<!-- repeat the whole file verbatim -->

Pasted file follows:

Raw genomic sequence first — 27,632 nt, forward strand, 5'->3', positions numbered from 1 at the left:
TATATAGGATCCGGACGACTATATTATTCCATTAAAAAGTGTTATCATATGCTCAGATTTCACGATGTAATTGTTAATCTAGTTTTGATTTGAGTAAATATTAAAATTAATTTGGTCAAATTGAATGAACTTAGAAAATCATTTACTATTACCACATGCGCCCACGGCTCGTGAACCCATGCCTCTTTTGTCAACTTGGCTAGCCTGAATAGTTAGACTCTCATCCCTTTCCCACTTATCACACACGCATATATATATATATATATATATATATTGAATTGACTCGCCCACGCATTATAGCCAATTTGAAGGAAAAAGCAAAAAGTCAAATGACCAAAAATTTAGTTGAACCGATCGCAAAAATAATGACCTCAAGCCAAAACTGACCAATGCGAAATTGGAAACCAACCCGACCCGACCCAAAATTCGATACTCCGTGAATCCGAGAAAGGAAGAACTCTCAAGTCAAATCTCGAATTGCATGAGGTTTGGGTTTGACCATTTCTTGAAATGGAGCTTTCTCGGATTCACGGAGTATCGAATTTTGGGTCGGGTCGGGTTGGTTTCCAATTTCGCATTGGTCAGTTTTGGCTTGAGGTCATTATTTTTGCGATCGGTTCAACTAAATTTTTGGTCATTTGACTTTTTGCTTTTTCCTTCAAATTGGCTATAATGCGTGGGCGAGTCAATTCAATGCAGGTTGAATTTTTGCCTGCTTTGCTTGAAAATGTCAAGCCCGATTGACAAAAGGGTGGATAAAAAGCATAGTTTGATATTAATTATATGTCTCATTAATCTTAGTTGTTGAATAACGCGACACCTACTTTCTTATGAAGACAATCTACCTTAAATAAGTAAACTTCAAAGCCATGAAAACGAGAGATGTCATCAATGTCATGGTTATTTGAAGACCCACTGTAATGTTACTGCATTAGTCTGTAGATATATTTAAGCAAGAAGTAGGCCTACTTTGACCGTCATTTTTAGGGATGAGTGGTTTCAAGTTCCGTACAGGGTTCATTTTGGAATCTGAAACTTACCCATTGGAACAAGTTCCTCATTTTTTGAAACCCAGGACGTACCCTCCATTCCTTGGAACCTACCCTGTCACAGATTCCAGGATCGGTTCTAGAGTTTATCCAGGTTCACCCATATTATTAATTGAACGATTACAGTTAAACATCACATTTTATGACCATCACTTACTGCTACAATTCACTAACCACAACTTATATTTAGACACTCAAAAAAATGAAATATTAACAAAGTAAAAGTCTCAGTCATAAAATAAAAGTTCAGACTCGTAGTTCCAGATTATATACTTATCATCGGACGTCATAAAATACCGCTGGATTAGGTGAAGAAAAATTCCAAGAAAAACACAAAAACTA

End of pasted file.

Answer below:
Raw genomic sequence first — 27,632 nt, forward strand, 5'->3', positions numbered from 1 at the left:
TATATAGGATCCGGACGACTATATTATTCCATTAAAAAGTGTTATCATATGCTCAGATTTCACGATGTAATTGTTAATCTAGTTTTGATTTGAGTAAATATTAAAATTAATTTGGTCAAATTGAATGAACTTAGAAAATCATTTACTATTACCACATGCGCCCACGGCTCGTGAACCCATGCCTCTTTTGTCAACTTGGCTAGCCTGAATAGTTAGACTCTCATCCCTTTCCCACTTATCACACACGCATATATATATATATATATATATATATTGAATTGACTCGCCCACGCATTATAGCCAATTTGAAGGAAAAAGCAAAAAGTCAAATGACCAAAAATTTAGTTGAACCGATCGCAAAAATAATGACCTCAAGCCAAAACTGACCAATGCGAAATTGGAAACCAACCCGACCCGACCCAAAATTCGATACTCCGTGAATCCGAGAAAGGAAGAACTCTCAAGTCAAATCTCGAATTGCATGAGGTTTGGGTTTGACCATTTCTTGAAATGGAGCTTTCTCGGATTCACGGAGTATCGAATTTTGGGTCGGGTCGGGTTGGTTTCCAATTTCGCATTGGTCAGTTTTGGCTTGAGGTCATTATTTTTGCGATCGGTTCAACTAAATTTTTGGTCATTTGACTTTTTGCTTTTTCCTTCAAATTGGCTATAATGCGTGGGCGAGTCAATTCAATGCAGGTTGAATTTTTGCCTGCTTTGCTTGAAAATGTCAAGCCCGATTGACAAAAGGGTGGATAAAAAGCATAGTTTGATATTAATTATATGTCTCATTAATCTTAGTTGTTGAATAACGCGACACCTACTTTCTTATGAAGACAATCTACCTTAAATAAGTAAACTTCAAAGCCATGAAAACGAGAGATGTCATCAATGTCATGGTTATTTGAAGACCCACTGTAATGTTACTGCATTAGTCTGTAGATATATTTAAGCAAGAAGTAGGCCTACTTTGACCGTCATTTTTAGGGATGAGTGGTTTCAAGTTCCGTACAGGGTTCATTTTGGAATCTGAAACTTACCCATTGGAACAAGTTCCTCATTTTTTGAAACCCAGGACGTACCCTCCATTCCTTGGAACCTACCCTGTCACAGATTCCAGGATCGGTTCTAGAGTTTATCCAGGTTCACCCATATTATTAATTGAACGATTACAGTTAAACATCACATTTTATGACCATCACTTACTGCTACAATTCACTAACCACAACTTATATTTAGACACTCAAAAAAATGAAATATTAACAAAGTAAAAGTCTCAGTCATAAAATAAAAGTTCAGACTCGTAGTTCCAGATTATATACTTATCATCGGACGTCATAAAATACCGCTGGATTAGGTGAAGAAAAATTCCAAGAAAAACACAAAAACTA